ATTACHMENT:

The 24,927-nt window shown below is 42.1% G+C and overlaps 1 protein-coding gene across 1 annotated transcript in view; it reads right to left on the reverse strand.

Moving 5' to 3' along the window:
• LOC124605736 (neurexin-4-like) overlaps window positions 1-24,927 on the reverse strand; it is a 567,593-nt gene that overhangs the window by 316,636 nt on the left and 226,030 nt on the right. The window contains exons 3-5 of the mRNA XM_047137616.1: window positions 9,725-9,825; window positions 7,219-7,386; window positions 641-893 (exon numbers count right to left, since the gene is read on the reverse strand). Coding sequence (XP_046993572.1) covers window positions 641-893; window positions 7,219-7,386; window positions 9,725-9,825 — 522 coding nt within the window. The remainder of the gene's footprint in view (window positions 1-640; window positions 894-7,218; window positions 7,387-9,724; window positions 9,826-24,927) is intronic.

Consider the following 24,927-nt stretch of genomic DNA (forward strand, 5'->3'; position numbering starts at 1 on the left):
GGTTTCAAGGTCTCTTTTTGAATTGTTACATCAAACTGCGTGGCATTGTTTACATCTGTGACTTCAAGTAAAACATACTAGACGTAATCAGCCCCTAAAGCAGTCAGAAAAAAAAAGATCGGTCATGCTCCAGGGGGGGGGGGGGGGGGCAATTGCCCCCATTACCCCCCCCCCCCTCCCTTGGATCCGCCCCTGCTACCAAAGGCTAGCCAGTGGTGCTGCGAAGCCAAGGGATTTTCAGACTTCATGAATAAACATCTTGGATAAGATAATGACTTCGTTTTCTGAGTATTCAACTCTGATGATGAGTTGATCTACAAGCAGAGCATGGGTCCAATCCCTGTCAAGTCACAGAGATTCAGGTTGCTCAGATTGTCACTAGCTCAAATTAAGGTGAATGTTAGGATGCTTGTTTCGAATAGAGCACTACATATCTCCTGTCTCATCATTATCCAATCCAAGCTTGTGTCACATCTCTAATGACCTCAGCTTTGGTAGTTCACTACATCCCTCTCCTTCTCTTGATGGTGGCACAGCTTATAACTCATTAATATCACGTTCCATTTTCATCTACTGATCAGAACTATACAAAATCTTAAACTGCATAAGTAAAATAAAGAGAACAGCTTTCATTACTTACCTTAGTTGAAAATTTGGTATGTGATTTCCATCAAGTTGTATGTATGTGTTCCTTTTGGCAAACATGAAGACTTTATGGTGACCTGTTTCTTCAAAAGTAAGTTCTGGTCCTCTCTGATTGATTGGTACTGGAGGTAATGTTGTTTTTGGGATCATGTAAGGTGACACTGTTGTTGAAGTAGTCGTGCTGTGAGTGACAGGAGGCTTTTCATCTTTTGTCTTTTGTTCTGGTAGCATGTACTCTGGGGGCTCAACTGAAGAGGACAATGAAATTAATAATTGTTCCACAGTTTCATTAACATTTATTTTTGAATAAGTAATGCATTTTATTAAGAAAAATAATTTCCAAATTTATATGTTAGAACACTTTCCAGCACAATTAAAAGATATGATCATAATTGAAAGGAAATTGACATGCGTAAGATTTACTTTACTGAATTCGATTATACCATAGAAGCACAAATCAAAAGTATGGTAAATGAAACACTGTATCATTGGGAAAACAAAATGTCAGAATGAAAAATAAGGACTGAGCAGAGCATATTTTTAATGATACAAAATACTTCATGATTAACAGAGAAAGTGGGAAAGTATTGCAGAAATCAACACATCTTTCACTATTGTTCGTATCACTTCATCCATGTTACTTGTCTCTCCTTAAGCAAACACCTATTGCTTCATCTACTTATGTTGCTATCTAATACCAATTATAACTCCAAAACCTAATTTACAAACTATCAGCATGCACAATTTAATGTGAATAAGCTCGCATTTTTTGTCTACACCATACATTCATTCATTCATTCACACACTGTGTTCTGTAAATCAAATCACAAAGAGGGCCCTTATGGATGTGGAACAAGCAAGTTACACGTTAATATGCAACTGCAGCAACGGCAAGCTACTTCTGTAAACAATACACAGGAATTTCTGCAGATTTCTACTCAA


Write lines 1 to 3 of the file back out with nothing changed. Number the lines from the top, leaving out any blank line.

The 24,927-nt window shown below is 42.1% G+C and overlaps 1 protein-coding gene across 1 annotated transcript in view; it reads right to left on the reverse strand.

Moving 5' to 3' along the window:
• LOC124605736 (neurexin-4-like) overlaps window positions 1-24,927 on the reverse strand; it is a 567,593-nt gene that overhangs the window by 316,636 nt on the left and 226,030 nt on the right. The window contains exons 3-5 of the mRNA XM_047137616.1: window positions 9,725-9,825; window positions 7,219-7,386; window positions 641-893 (exon numbers count right to left, since the gene is read on the reverse strand). Coding sequence (XP_046993572.1) covers window positions 641-893; window positions 7,219-7,386; window positions 9,725-9,825 — 522 coding nt within the window. The remainder of the gene's footprint in view (window positions 1-640; window positions 894-7,218; window positions 7,387-9,724; window positions 9,826-24,927) is intronic.